There are many initiatives, by many different VCs, angels and incubators to simplify this process. This post on Standardized Venture Funding Documents is the best starting point to get acquainted (from the excellent Fred Wilson blog, where the comments are where really useful information comes from).
Fred Wilson was not the first to initiate this. In fact he starts by quoting Marc Andreesen, another VC (and the man who developed the first commercial browser and kicked off the Internet boom with the Netscape IPO):
"It's like open source software. If it's developed by IBM, there's no reason for another company not to use it. The documents aren't owned or controlled by Fenwick. Fenwick isn't getting paid for them. I don't think there's a reason for another attorney not to use them, except if they're concerned over reduced billings. Lawyers have a financial incentive to make things more complicated because they are paid more."
The number of initiatives illustrates the urgency of the need. But this is like having 10 different versions of Unix. One might be better than the other but having multiple versions creates problems as this commenter on Fred Wilson's blog points out:
"The differences between all of these are often subtle, and it's a matter of choice of the best starting point. Any of them can save a great deal of time and money (especially in a simple angel deal) depending on what you need. Ours (TechStars) are starting to be used quite widely, and we often field questions about the differences between the various forms that are out there. Frankly, we don't know, because we haven't studied the others in detail. I think the reference to open source makes perfect sense, but what is missing is the simple comparison chart between the standard forms, so that one can easily choose the right starting set. Based on this idea, I'm going to ask a University of Colorado law student to consider a project to create a simplified comparison chart and see if we can't make some more sensible progress on this. Whatever they come up with will of course be open for comment/change by the sponsors of each set of documents. Good idea?"
That is key. Lets say an entrepreneur gets 3 term sheets (which they would be wise to do) and they all use standardized legal documents but different ones? How do they compare? It would be like comparing 3 different SEC 10Q documents from 3 different companies, except worse as the formats are different. It is possible, it just takes a lot of work. In the SEC documents domain we have XBRL. Why could we not have something like that in legal docs, a legal XML standard?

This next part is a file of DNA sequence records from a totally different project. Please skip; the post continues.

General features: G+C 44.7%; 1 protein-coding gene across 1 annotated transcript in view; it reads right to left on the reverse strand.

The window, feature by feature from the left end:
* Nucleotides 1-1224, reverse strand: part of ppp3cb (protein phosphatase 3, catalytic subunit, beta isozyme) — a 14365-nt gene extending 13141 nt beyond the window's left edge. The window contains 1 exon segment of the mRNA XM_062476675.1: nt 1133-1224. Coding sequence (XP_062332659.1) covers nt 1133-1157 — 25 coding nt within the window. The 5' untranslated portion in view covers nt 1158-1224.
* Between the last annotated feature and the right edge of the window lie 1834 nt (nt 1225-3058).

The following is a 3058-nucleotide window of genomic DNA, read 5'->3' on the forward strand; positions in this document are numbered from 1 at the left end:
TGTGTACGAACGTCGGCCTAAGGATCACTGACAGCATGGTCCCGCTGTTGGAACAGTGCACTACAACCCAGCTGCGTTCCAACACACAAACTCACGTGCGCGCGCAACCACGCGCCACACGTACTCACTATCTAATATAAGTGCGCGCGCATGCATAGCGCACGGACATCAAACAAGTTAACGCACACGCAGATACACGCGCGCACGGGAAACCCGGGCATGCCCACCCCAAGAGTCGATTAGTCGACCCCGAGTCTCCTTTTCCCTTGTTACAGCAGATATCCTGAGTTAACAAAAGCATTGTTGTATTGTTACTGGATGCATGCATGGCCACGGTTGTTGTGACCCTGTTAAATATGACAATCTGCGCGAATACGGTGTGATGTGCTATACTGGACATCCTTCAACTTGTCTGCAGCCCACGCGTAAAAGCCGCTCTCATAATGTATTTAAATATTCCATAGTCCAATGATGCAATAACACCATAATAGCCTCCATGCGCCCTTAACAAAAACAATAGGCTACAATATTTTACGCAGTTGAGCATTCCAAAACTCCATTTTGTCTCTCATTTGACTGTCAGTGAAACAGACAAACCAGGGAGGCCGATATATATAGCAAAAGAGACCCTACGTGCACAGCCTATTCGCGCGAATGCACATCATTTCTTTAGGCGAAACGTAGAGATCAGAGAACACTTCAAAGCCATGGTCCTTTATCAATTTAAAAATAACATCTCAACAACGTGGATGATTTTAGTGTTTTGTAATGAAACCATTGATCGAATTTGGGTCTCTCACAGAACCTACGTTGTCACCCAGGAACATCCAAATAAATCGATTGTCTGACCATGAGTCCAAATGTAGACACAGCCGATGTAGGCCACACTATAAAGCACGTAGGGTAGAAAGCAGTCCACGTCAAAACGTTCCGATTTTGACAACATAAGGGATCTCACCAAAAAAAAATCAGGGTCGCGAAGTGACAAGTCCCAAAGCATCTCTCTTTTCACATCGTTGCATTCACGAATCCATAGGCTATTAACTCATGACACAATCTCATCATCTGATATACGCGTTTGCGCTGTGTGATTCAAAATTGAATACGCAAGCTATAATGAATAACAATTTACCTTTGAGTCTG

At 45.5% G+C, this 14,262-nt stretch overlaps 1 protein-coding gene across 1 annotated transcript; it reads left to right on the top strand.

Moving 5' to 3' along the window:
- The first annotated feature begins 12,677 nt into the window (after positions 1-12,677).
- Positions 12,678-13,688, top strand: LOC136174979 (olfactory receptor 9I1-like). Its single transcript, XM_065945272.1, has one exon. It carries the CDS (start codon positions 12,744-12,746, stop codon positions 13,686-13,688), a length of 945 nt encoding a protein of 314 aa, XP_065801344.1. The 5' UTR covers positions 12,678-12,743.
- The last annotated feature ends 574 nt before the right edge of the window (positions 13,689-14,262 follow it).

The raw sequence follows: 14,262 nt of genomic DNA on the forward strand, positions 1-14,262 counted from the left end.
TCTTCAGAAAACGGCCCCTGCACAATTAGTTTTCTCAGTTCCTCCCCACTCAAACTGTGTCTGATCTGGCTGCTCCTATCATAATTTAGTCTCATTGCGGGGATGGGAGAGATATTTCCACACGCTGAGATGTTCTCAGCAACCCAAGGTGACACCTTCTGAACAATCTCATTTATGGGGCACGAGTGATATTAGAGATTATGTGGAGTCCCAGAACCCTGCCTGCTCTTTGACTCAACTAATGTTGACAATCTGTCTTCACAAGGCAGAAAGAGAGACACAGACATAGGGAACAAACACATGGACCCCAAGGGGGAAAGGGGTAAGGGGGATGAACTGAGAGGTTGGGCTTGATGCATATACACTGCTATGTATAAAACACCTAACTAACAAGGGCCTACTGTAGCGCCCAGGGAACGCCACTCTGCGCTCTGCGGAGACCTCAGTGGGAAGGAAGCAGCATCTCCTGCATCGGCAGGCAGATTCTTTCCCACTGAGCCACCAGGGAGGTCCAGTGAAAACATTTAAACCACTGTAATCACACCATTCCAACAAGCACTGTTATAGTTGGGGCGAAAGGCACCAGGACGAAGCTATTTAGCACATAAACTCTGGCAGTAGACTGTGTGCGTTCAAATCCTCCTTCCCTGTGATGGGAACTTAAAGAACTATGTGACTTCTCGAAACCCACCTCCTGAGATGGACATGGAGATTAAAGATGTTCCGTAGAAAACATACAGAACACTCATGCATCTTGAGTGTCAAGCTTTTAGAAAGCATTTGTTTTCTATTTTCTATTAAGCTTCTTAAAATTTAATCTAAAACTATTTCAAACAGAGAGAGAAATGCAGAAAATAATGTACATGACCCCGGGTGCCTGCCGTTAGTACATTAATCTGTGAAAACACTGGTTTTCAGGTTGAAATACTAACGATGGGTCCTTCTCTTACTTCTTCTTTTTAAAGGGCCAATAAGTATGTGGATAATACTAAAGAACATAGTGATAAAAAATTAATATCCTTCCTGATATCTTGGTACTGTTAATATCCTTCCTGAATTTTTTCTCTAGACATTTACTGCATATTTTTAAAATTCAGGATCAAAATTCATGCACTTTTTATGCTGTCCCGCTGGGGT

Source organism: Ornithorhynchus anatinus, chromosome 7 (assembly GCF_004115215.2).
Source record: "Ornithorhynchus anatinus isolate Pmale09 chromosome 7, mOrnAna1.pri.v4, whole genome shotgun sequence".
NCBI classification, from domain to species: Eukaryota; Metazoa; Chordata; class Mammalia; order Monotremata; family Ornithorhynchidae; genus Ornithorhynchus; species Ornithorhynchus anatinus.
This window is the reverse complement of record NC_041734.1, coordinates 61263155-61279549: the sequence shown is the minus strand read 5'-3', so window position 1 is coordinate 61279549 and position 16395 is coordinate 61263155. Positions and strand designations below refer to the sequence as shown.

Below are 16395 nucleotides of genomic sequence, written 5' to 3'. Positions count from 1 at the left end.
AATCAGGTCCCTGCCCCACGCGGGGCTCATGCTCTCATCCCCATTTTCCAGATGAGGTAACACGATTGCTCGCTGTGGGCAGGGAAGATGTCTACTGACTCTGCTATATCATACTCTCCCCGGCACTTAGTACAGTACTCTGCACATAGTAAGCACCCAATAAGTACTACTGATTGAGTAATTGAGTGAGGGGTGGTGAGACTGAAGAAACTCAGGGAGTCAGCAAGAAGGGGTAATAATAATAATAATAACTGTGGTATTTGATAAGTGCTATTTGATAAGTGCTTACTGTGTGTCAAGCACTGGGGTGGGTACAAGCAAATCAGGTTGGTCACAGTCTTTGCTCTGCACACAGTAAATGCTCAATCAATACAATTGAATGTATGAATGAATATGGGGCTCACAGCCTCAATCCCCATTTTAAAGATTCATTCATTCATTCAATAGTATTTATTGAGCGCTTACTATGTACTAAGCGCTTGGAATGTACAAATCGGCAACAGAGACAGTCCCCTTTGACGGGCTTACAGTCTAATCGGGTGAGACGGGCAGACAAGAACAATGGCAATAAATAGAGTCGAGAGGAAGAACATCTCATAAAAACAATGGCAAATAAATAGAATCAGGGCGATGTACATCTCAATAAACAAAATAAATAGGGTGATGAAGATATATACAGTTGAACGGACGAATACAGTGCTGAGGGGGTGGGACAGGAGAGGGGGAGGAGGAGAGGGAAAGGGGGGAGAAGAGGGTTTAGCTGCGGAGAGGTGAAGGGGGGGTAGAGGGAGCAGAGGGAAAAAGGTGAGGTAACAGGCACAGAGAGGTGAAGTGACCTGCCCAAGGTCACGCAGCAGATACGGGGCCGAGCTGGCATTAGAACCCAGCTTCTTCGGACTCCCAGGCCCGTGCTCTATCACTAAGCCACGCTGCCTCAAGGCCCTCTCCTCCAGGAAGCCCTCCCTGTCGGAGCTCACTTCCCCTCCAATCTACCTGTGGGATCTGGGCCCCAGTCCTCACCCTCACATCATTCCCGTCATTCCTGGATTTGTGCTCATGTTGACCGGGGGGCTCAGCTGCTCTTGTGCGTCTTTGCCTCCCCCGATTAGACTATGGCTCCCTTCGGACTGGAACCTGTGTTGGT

Legal XML: The Dog That Did Not Bark (Yet)
Google "legal XML" and it seems like there is some activity with www.legalxml.org right at the top. One problem, there has been no activity since 2002! There is one academic in the UK, Dr. Adam Wyner, who is working on this; here is his Language Of Law On The Web .
But he seems like a lone voice. He should get a receptive audience in the UK government, which is making major moves in the Semantic Web. And on this side of the pond, Carl Malamud is an influential man who certainly understands the value of XML in the legal system.
Law.Gov: America's Operating System.
Carl Malamud is a techie who is focused on public policy issues, as this Wikipedia entry explains:
"Carl Malamud (1959â€“ ) is a technologist, author, and public domain advocate, currently known for his foundation public.resource.org. He was the founder of the Internet Multicasting Service. During his time with this group, he was responsible for creating the first Internet radio station, for putting the U.S. Securities and Exchange Commission's EDGAR database on-line, and for creating the Internet 1996 World Exposition
An early Internet pioneer, he is the author of many early books about networking such as Analyzing Novell Networks and DEC Networks and Architectures."
He explains the background to Law.gov in a post on OReilly Radar.
"We envision Law.Gov as a distributed, open source, authenticated registry and repository of all primary legal materials in the United States."
This has huge disruptive implications. But this is also the kind of initiative that usually takes a long time to play out. In this case, we may see it play out faster than normal for 4 reasons:
1. This aligns perfectly with what the Obama Administration is doing with Data.gov.
2. Carl Malamud has tons of credibility, experience and contacts.
3. There is a big long-term need. His positioning of this as "America's Operating System" is perfect. Imagine a world without Linux and the rest of the open source stack - we would have missed huge amounts of innovation and value creation.
4. There is an urgent short-term need. Companies need to lower all their bills, legal bills included, so they will back this.